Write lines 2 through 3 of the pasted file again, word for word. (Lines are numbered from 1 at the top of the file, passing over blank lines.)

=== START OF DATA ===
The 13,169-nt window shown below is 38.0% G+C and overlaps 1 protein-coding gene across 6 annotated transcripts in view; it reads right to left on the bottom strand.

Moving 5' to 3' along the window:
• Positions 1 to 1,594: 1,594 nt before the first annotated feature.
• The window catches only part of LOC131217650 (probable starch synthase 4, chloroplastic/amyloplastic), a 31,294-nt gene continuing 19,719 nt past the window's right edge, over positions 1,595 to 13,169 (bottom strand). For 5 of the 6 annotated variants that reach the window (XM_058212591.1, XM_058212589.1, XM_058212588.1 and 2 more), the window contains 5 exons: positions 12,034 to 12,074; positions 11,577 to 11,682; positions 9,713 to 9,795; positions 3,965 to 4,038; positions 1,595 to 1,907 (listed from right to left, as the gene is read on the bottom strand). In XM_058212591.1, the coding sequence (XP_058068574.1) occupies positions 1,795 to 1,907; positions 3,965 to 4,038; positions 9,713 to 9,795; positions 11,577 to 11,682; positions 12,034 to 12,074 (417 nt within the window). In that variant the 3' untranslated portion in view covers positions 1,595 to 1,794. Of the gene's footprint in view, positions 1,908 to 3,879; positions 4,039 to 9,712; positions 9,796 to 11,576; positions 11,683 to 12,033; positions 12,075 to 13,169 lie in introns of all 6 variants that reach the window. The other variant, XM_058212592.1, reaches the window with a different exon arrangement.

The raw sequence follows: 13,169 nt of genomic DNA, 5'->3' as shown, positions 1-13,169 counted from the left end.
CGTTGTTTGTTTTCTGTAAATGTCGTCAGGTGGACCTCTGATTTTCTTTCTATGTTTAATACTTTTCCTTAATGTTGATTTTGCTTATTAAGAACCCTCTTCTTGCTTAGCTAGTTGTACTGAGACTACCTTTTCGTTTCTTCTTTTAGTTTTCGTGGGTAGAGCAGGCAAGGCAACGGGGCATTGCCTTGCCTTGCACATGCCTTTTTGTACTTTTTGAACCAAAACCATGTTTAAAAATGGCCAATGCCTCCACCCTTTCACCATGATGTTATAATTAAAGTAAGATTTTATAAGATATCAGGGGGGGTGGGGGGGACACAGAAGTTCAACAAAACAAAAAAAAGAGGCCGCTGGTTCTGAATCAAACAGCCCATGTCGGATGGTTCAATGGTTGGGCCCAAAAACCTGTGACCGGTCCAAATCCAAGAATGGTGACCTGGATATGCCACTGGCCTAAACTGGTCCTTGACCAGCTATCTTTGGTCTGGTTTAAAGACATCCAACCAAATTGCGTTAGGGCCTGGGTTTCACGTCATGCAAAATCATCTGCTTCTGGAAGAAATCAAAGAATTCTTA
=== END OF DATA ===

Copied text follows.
Moving 5' to 3' along the window:
• Positions 1 to 1,594: 1,594 nt before the first annotated feature.